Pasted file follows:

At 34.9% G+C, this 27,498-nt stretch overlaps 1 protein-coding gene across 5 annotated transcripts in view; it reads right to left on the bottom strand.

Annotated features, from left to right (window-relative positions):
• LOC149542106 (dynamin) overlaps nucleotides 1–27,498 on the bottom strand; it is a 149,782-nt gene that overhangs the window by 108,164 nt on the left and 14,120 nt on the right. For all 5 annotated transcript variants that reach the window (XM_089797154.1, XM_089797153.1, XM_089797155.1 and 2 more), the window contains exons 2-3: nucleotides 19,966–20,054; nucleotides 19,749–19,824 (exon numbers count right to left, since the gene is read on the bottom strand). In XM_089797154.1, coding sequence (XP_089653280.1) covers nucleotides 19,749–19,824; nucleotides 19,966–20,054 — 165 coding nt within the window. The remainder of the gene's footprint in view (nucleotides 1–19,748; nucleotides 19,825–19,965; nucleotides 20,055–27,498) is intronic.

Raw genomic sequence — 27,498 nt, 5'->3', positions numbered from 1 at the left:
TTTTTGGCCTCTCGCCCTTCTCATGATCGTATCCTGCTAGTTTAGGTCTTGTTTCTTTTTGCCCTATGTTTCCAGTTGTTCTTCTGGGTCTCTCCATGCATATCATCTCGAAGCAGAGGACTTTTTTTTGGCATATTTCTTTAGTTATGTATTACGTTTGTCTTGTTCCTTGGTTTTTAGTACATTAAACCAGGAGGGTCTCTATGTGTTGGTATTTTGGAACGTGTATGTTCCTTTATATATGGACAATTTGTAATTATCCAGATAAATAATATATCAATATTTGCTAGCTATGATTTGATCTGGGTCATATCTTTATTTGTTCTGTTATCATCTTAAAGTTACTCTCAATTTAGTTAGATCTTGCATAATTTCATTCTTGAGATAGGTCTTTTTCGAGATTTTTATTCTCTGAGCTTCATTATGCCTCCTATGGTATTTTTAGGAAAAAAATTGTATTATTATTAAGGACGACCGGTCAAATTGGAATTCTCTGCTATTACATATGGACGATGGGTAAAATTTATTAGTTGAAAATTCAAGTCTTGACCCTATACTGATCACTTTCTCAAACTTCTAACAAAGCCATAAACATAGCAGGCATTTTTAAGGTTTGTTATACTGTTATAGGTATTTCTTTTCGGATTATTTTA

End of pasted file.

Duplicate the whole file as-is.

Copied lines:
At 34.9% G+C, this 27,498-nt stretch overlaps 1 protein-coding gene across 5 annotated transcripts in view; it reads right to left on the bottom strand.

Annotated features, from left to right (window-relative positions):
• LOC149542106 (dynamin) overlaps nucleotides 1–27,498 on the bottom strand; it is a 149,782-nt gene that overhangs the window by 108,164 nt on the left and 14,120 nt on the right. For all 5 annotated transcript variants that reach the window (XM_089797154.1, XM_089797153.1, XM_089797155.1 and 2 more), the window contains exons 2-3: nucleotides 19,966–20,054; nucleotides 19,749–19,824 (exon numbers count right to left, since the gene is read on the bottom strand). In XM_089797154.1, coding sequence (XP_089653280.1) covers nucleotides 19,749–19,824; nucleotides 19,966–20,054 — 165 coding nt within the window. The remainder of the gene's footprint in view (nucleotides 1–19,748; nucleotides 19,825–19,965; nucleotides 20,055–27,498) is intronic.

Raw genomic sequence — 27,498 nt, 5'->3', positions numbered from 1 at the left:
TTTTTGGCCTCTCGCCCTTCTCATGATCGTATCCTGCTAGTTTAGGTCTTGTTTCTTTTTGCCCTATGTTTCCAGTTGTTCTTCTGGGTCTCTCCATGCATATCATCTCGAAGCAGAGGACTTTTTTTTGGCATATTTCTTTAGTTATGTATTACGTTTGTCTTGTTCCTTGGTTTTTAGTACATTAAACCAGGAGGGTCTCTATGTGTTGGTATTTTGGAACGTGTATGTTCCTTTATATATGGACAATTTGTAATTATCCAGATAAATAATATATCAATATTTGCTAGCTATGATTTGATCTGGGTCATATCTTTATTTGTTCTGTTATCATCTTAAAGTTACTCTCAATTTAGTTAGATCTTGCATAATTTCATTCTTGAGATAGGTCTTTTTCGAGATTTTTATTCTCTGAGCTTCATTATGCCTCCTATGGTATTTTTAGGAAAAAAATTGTATTATTATTAAGGACGACCGGTCAAATTGGAATTCTCTGCTATTACATATGGACGATGGGTAAAATTTATTAGTTGAAAATTCAAGTCTTGACCCTATACTGATCACTTTCTCAAACTTCTAACAAAGCCATAAACATAGCAGGCATTTTTAAGGTTTGTTATACTGTTATAGGTATTTCTTTTCGGATTATTTTA